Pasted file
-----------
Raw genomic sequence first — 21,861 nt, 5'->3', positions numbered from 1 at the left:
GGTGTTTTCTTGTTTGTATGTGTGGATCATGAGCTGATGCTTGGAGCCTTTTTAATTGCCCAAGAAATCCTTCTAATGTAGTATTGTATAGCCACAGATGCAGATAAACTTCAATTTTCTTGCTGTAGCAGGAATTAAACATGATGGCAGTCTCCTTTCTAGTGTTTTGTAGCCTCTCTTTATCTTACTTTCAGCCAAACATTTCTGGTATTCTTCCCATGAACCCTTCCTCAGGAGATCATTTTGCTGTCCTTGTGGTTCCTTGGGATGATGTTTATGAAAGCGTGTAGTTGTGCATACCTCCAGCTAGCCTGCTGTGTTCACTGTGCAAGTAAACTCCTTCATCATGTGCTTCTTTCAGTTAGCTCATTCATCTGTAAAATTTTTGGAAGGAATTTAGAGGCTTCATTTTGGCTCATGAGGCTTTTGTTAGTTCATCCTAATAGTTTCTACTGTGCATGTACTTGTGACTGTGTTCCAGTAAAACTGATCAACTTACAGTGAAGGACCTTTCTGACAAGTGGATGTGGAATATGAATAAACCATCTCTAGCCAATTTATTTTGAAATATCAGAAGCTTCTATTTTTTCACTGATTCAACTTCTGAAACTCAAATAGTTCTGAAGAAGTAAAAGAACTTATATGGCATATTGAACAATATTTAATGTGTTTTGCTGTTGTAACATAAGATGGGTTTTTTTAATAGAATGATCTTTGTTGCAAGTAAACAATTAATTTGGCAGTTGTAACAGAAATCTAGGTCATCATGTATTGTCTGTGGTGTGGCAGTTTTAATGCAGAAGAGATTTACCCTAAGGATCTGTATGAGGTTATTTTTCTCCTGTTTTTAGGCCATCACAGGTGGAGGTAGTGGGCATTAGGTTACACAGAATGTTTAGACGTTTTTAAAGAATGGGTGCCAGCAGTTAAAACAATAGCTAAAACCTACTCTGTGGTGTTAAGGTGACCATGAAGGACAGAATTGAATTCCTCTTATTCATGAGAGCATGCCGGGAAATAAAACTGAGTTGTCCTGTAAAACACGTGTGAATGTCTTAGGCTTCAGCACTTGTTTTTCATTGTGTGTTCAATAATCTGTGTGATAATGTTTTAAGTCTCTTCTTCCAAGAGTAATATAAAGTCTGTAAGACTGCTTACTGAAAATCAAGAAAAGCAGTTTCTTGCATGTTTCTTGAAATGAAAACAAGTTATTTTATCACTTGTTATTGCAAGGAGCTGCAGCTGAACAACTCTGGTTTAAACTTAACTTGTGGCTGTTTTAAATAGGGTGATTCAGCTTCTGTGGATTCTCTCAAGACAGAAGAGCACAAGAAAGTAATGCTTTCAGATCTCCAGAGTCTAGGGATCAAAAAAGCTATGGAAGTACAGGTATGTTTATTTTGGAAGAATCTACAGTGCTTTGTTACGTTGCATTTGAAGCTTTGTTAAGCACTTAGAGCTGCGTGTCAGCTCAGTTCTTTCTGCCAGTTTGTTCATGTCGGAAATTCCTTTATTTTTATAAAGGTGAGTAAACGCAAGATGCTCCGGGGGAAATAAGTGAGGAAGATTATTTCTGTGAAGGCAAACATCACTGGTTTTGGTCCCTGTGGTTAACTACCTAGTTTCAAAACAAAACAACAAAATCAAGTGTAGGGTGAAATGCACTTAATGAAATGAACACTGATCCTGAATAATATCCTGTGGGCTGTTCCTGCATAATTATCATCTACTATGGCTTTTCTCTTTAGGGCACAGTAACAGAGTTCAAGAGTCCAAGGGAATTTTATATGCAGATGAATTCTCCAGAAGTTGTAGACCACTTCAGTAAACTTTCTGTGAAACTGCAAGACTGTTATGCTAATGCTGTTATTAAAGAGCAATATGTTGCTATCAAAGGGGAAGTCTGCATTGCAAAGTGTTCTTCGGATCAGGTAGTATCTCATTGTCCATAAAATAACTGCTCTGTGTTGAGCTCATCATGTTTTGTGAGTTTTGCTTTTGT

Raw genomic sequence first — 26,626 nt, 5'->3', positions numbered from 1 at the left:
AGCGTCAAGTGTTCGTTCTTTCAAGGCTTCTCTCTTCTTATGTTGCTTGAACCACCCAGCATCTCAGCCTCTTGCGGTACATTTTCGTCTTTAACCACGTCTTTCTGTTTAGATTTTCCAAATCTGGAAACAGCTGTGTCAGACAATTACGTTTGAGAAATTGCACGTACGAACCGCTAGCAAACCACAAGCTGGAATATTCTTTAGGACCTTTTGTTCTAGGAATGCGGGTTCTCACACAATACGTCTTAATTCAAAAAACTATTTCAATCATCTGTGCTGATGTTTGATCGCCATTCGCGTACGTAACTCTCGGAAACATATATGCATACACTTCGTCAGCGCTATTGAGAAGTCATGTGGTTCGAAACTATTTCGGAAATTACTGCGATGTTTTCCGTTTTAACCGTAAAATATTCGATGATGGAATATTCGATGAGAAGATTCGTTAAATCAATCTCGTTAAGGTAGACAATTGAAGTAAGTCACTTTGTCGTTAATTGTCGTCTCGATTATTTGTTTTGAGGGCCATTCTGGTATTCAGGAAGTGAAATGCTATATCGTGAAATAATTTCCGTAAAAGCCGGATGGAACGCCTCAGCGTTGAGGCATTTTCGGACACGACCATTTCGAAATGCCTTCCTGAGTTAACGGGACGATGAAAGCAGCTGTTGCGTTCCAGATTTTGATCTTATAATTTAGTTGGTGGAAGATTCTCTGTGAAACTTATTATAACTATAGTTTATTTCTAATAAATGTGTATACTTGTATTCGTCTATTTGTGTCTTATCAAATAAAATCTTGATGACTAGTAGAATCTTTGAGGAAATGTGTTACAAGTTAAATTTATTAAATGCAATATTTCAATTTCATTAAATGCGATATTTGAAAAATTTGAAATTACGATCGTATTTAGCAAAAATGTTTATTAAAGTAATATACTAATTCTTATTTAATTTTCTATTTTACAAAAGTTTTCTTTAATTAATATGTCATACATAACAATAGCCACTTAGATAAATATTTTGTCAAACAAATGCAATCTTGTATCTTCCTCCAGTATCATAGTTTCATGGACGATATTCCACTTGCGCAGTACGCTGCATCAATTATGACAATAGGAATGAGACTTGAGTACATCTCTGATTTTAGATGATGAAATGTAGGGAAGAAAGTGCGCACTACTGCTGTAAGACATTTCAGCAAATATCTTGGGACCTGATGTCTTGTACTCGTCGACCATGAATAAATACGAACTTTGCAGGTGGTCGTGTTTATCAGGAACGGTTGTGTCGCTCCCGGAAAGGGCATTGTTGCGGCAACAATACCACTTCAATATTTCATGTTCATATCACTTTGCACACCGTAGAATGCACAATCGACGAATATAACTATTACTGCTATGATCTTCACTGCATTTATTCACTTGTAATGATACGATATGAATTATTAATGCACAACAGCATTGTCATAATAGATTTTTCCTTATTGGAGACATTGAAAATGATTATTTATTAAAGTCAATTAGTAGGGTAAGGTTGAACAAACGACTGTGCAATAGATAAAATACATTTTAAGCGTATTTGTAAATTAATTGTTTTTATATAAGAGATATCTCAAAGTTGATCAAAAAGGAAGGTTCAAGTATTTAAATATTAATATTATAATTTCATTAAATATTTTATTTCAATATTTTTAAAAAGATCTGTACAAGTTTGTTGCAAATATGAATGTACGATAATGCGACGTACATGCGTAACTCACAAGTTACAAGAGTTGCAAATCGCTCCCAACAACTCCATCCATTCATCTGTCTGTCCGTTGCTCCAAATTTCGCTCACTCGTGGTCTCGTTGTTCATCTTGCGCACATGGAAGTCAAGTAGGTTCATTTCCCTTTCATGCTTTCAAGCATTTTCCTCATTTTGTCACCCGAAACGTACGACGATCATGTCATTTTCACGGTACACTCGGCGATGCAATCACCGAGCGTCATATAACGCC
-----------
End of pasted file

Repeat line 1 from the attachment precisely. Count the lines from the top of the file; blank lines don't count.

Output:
Raw genomic sequence first — 21,861 nt, 5'->3', positions numbered from 1 at the left: